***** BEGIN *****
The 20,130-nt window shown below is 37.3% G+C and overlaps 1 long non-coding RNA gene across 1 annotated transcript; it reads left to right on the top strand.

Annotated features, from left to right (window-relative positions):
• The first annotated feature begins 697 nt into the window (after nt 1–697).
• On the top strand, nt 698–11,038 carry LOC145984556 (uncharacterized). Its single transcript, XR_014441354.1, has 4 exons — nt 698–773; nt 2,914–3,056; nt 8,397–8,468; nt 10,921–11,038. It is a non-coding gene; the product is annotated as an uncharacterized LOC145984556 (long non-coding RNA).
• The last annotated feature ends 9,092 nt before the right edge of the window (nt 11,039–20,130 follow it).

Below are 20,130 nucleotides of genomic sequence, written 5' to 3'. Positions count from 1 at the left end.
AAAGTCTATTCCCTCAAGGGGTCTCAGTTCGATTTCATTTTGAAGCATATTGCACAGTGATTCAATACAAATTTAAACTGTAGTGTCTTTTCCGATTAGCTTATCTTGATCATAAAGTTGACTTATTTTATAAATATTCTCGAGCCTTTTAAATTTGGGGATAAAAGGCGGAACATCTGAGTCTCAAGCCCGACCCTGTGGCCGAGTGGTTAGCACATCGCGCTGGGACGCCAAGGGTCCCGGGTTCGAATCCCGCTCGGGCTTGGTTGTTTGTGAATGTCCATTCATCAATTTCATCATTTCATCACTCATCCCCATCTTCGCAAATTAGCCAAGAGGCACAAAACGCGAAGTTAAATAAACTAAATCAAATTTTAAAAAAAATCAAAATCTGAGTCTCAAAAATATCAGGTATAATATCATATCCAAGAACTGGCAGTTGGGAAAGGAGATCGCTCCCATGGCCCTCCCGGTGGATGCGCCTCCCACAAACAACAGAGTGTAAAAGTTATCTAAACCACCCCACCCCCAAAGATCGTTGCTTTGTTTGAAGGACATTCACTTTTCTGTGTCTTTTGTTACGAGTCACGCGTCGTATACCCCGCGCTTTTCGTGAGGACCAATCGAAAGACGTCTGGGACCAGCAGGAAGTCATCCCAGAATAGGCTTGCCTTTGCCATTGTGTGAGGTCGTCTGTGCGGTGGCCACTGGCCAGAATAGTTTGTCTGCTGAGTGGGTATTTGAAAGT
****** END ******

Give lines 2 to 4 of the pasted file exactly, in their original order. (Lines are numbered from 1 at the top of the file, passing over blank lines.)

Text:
Annotated features, from left to right (window-relative positions):
• The first annotated feature begins 697 nt into the window (after nt 1–697).
• On the top strand, nt 698–11,038 carry LOC145984556 (uncharacterized). Its single transcript, XR_014441354.1, has 4 exons — nt 698–773; nt 2,914–3,056; nt 8,397–8,468; nt 10,921–11,038. It is a non-coding gene; the product is annotated as an uncharacterized LOC145984556 (long non-coding RNA).